I recently found a travel journal I kept on our honeymoon trip (to London, Amsterdam, Austria and Germany) over 11 years ago. I've had fun reading through it and enjoying the memories it brings back. I'm determined to start keeping notes on all of our trips again.
It's great to look back on the places we visited, my descriptions and observations and remember all that we did on the trip. It was like a mini excursion reading through it. A bit of a history lesson at times, too, especially when you realize how technology and globalization has changed things, for good and bad.
Here's a line that really made me laugh, from one evening out at the local bar in Kufstein, Austria:
"One guy was drinking this mix of vodka and Red Bull (some type of soda(?) they have-they called it an energy drink). They called it fire water and he drank quite a bit of it through a tubing system they had set up." Yes, this was prior to the Red Bull invasion of America and its hard to imagine now that I didn't know what an energy drink was. I haven't seen anyone using the tubing mechanism here (it was basically like IV tubing) but now I'm going to have to start calling this combo firewater again. At the same bar, we met a "funny guy from Holland who loved American shows such as Jerry Springer"--I can't imagine the ideas some people must have of life in the U.S.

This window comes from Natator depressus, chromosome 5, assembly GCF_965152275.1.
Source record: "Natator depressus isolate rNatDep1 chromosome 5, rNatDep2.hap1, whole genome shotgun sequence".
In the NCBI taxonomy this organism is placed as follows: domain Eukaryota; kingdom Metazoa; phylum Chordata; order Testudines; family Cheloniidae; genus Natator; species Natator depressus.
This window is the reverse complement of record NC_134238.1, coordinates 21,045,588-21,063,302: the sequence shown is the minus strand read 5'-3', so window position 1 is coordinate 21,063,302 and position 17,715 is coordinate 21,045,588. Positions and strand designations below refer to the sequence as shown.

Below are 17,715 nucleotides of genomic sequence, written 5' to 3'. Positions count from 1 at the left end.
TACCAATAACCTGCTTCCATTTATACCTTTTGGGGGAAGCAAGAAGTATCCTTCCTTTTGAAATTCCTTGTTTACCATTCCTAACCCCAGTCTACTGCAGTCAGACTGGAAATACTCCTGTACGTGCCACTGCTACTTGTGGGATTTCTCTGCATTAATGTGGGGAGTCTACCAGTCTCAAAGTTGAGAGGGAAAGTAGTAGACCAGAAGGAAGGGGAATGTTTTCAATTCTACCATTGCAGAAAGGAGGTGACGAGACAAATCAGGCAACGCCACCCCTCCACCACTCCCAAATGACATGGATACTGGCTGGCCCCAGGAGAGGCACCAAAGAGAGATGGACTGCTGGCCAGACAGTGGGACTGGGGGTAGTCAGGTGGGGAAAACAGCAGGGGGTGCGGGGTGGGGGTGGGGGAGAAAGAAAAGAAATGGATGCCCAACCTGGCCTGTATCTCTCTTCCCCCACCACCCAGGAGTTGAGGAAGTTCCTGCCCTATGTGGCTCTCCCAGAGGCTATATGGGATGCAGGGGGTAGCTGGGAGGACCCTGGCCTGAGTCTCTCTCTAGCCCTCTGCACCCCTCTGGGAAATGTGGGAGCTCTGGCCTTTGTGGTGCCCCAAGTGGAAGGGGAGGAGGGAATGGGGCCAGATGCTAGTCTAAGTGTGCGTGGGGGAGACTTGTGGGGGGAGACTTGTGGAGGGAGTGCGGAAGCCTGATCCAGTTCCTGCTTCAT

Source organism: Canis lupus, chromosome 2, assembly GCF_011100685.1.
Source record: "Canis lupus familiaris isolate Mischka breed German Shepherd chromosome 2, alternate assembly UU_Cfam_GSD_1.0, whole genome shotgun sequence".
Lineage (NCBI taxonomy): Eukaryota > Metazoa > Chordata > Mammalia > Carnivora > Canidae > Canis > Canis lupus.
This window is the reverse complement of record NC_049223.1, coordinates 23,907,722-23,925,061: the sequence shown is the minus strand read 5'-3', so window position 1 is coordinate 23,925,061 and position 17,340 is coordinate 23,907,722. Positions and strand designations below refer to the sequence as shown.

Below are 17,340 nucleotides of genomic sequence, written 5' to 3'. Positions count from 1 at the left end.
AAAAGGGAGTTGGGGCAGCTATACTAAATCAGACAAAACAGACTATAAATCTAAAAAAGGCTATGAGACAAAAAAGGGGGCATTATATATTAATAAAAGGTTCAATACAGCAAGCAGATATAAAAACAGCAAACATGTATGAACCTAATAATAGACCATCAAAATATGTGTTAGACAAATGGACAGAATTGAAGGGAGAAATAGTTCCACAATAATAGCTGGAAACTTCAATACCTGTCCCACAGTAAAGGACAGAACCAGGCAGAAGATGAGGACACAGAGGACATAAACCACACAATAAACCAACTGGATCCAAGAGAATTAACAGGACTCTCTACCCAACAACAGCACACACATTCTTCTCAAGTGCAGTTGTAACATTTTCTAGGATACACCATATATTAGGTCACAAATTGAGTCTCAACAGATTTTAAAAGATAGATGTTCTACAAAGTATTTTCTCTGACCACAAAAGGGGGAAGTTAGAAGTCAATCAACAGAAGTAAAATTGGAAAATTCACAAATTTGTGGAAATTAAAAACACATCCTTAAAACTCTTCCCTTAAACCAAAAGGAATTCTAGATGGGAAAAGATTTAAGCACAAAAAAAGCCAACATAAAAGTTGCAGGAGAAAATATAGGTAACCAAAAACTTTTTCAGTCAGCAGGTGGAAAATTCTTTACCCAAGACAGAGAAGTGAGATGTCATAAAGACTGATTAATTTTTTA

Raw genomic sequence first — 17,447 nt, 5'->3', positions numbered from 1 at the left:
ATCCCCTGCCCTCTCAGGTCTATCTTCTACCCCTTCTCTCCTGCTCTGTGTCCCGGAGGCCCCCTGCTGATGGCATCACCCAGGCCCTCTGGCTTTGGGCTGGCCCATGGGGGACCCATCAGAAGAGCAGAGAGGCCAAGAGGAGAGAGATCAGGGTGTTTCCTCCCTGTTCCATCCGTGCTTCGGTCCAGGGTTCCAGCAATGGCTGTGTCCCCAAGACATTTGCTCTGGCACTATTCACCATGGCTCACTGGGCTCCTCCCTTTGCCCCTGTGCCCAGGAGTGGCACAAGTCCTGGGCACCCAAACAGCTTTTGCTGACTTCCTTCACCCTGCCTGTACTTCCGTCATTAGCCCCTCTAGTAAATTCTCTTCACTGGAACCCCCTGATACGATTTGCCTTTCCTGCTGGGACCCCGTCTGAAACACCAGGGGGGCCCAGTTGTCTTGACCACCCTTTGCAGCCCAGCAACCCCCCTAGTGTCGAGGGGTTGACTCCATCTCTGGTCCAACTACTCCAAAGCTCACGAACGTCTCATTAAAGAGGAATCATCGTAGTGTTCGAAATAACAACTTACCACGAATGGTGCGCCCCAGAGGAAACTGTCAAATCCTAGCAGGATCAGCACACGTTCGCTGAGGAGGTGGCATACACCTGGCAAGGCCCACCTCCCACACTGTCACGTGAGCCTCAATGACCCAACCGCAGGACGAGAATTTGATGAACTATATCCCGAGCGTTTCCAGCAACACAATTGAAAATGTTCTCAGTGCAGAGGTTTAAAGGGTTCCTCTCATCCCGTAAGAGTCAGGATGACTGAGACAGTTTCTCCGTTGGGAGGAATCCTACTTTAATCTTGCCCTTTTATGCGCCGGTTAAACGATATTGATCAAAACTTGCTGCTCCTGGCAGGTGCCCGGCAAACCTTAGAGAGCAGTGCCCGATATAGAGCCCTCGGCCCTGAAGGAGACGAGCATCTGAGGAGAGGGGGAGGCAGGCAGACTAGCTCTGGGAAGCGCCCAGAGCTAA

I got hungry reading all my descriptions of meals, especially the desserts in Austria. Now I'm craving pastries, ice cream and espresso. If I get back to visit these spots, I have my own little guidebook of restaurants and favorite dishes (and it would be curious to see which spots still exist). And, there's some self-awareness in realizing I've always had a "thing" for outdoor/local markets, checking out the local food customs and getting a crepe anywhere I can! Food and people watching--definitely two of my priorities in life.
As I often find with travel, reminiscing about some of the misadventures brings some of the biggest laughs. After a day exploring Innsbruck, we got on the wrong bus in Kufstein and ended up at the end of the line--at the bus depot with the non-English speaking driver. Thankfully, we carried the business card from the hotel and between our couple words of German and the driver's wife's broken English, we managed to explain our situation. They actually gave us a ride back to the hotel on their way (though my guess is that it was out of their way) home. One of our more memorable moments!
I'm going to go through and make a list of some of our favorite spots on the trip. I would love to hear from anyone who has been to them or has other suggestions or feedback from trips to the same cities...